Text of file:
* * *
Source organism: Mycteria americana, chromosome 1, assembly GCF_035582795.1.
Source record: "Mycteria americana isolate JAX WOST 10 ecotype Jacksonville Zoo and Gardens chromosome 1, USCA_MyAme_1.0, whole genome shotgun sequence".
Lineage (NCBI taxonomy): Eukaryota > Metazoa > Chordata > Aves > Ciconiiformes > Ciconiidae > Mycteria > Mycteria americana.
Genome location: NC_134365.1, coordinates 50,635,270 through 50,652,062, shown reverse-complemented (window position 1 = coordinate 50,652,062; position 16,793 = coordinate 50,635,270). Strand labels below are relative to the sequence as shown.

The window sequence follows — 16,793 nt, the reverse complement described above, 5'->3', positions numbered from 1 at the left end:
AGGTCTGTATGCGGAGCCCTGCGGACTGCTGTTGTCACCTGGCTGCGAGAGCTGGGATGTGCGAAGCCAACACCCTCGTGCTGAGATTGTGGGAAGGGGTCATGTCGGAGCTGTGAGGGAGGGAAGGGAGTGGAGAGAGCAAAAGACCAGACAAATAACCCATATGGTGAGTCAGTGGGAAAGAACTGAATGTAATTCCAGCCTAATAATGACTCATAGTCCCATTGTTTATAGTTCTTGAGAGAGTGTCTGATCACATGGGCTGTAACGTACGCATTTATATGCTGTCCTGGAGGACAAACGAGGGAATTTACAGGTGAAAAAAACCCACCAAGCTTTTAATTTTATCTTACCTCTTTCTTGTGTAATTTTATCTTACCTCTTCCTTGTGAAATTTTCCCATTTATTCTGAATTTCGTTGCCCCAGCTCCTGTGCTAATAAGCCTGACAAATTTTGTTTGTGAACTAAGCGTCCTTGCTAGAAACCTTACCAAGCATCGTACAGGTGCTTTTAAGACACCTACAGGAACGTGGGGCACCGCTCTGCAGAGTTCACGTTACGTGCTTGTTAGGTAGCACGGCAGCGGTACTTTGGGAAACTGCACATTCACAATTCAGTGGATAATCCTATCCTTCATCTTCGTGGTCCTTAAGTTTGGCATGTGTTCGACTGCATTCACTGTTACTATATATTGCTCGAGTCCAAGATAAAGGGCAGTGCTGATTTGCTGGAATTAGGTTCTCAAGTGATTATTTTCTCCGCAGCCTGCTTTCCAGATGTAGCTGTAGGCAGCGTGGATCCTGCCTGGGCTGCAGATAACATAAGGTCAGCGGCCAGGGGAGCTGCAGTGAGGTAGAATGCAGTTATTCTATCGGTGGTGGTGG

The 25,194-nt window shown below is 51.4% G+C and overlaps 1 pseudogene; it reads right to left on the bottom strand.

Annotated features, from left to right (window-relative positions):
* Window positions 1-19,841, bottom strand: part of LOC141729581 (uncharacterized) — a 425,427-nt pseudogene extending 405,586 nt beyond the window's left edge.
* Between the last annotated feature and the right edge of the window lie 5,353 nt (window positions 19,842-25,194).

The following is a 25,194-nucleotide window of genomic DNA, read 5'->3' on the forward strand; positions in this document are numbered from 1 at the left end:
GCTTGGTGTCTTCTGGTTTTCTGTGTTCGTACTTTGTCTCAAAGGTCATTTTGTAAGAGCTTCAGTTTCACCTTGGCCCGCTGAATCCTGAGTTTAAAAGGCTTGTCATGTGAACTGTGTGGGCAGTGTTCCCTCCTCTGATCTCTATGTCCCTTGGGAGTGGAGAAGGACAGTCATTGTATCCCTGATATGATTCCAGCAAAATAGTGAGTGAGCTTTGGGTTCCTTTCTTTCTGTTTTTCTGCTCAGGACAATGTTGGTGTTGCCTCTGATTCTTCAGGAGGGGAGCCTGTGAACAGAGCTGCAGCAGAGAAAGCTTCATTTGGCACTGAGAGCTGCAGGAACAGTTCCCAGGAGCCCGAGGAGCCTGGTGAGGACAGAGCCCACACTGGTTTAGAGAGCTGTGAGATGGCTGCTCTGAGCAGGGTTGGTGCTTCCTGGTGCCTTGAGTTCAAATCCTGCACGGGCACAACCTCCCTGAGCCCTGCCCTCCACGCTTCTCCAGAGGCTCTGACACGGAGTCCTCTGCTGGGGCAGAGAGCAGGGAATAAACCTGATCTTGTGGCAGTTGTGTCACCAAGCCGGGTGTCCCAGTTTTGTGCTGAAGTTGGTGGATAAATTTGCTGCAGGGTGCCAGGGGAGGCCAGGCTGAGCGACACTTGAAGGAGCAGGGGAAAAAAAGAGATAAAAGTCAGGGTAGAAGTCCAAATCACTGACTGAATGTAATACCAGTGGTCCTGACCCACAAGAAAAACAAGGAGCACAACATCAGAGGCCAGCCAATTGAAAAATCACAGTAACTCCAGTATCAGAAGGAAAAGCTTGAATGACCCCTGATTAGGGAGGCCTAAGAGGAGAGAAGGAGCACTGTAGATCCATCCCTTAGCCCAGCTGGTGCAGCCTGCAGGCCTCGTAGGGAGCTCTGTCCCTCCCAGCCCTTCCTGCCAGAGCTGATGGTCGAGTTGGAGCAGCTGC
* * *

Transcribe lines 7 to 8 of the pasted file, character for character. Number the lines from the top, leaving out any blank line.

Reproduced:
The 25,194-nt window shown below is 51.4% G+C and overlaps 1 pseudogene; it reads right to left on the bottom strand.

Annotated features, from left to right (window-relative positions):